Jem and Scout are terrified Ewell will attack Atticus. Atticus, thinks Ewell has already gotten the need for revenge out of his system, though Aunt Alexandra isn't so sure.
Atticus grants even Ewell the respect of trying to understand his position.
Meanwhile, Tom Robinson is in prison. Atticus thinks he has a good shot of winning on appeal. If he loses, though, Tom will be executed. When Jem expresses disdain for the jury that convicted Tom, Atticus says that one man on the jury, a Cunningham, almost voted for acquittal. This news inspires Scout to declare she's going to invite Walter Cunningham to dinner, but Aunt Alexandra forbids it. She says the Finches are too good for the Cunninghams.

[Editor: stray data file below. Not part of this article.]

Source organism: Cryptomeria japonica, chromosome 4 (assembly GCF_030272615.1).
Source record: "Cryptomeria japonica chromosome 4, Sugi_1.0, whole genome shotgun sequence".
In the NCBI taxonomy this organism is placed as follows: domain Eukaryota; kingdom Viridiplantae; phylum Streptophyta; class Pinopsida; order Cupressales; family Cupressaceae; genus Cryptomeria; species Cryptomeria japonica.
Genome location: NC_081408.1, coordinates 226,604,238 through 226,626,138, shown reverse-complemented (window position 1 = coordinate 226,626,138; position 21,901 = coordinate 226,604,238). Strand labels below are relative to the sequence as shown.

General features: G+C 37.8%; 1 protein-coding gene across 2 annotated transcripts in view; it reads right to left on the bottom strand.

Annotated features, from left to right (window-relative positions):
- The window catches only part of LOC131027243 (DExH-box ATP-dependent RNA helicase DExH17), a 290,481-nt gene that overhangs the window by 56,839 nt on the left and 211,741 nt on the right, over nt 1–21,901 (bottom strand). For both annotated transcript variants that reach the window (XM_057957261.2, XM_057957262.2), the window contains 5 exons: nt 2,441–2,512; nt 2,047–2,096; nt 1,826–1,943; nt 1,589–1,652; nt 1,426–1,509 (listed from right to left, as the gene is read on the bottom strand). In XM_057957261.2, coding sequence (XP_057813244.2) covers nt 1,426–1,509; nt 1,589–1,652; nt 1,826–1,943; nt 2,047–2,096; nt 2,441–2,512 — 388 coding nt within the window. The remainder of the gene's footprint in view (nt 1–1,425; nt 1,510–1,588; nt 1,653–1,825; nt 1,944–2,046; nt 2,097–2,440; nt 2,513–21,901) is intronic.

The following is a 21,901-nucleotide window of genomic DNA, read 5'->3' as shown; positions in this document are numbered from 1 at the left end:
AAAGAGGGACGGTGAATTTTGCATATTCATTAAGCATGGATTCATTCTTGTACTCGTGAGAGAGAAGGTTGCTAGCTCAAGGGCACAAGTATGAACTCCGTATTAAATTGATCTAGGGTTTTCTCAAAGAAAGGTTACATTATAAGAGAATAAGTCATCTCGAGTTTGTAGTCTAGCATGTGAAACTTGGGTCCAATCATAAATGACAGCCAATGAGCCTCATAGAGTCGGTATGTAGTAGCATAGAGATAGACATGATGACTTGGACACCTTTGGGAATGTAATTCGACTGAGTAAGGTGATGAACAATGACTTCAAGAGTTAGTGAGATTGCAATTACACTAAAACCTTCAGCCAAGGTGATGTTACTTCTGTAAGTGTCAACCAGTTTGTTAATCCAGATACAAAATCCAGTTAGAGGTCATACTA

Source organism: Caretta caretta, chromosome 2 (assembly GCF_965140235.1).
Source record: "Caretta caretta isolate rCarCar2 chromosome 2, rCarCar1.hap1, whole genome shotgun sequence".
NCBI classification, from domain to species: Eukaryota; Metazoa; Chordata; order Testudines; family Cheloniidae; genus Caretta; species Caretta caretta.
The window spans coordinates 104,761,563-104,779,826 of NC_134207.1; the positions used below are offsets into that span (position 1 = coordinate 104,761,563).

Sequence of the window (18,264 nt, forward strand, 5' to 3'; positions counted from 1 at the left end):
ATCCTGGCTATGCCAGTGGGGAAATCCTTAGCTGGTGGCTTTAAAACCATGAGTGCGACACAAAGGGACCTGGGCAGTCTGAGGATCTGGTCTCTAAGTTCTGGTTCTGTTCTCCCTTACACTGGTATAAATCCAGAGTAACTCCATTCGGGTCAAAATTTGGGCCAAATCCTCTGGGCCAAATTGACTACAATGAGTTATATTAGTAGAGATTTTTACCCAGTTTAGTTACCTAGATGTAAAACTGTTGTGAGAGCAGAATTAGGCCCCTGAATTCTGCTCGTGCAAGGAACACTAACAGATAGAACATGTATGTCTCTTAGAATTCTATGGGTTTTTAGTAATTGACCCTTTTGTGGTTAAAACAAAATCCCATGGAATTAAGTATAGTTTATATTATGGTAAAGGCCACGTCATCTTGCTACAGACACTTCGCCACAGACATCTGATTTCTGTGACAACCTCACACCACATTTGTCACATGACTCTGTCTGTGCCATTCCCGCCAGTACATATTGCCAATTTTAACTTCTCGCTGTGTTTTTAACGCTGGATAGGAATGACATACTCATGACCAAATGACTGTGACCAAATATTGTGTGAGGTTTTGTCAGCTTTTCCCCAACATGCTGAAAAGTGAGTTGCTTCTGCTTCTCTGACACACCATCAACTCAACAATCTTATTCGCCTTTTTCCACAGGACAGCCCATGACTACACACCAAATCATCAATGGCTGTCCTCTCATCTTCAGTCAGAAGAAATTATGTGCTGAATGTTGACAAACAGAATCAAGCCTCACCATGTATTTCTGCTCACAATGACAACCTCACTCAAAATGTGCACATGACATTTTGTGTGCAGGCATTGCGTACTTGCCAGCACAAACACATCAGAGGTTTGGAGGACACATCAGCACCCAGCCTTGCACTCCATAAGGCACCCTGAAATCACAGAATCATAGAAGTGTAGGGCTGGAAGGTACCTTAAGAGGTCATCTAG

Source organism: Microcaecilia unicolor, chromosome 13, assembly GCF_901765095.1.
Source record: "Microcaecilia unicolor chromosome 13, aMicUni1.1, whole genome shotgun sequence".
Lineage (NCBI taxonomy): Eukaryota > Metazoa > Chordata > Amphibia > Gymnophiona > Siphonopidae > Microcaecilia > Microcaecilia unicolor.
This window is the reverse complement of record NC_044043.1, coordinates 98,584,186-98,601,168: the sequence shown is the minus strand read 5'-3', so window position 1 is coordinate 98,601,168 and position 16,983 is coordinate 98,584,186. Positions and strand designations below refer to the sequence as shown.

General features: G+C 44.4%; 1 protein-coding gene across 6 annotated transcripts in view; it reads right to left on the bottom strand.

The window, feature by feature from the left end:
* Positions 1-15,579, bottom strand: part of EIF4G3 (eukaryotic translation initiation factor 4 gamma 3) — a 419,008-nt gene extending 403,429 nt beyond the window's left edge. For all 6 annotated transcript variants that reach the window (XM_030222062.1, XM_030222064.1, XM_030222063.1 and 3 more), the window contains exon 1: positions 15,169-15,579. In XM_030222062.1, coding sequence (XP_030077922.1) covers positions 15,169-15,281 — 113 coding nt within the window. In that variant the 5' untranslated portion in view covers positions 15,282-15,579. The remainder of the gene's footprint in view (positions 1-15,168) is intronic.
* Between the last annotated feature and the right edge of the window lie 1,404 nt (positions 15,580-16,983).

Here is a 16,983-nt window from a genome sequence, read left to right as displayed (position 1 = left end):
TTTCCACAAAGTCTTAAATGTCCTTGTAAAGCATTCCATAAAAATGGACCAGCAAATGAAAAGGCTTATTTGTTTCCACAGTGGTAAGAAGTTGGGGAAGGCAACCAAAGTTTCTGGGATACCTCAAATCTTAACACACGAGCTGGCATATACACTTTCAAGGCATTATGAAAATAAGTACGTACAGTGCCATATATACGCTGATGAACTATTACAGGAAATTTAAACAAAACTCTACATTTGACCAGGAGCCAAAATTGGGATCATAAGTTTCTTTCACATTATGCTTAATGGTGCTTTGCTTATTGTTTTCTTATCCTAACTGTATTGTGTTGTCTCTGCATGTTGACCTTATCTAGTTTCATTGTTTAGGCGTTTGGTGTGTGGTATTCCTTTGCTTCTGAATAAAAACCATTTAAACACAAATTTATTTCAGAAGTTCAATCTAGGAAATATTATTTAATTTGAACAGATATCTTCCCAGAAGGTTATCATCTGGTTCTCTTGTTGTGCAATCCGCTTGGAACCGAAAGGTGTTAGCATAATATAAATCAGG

Though Miss Maudie's point that Maycomb is changing is persuasive, that change is slow. Even after the obvious lessons the trial taught about the idiocy and danger of racist prejudice, Aunt Alexandra continues to hold onto her prejudices about class difference.
Later that night, Scout and Jem try to figure out why people are prejudiced. They come up with all sorts of reasons but none seems sufficient. Jem realizes Boo Radley stays in his house because he wants to.
Again, the kids' inability to understand prejudice proves prejudice makes no sense. The adult world is corrupt and senseless, and that's why Boo wants nothing to do with it.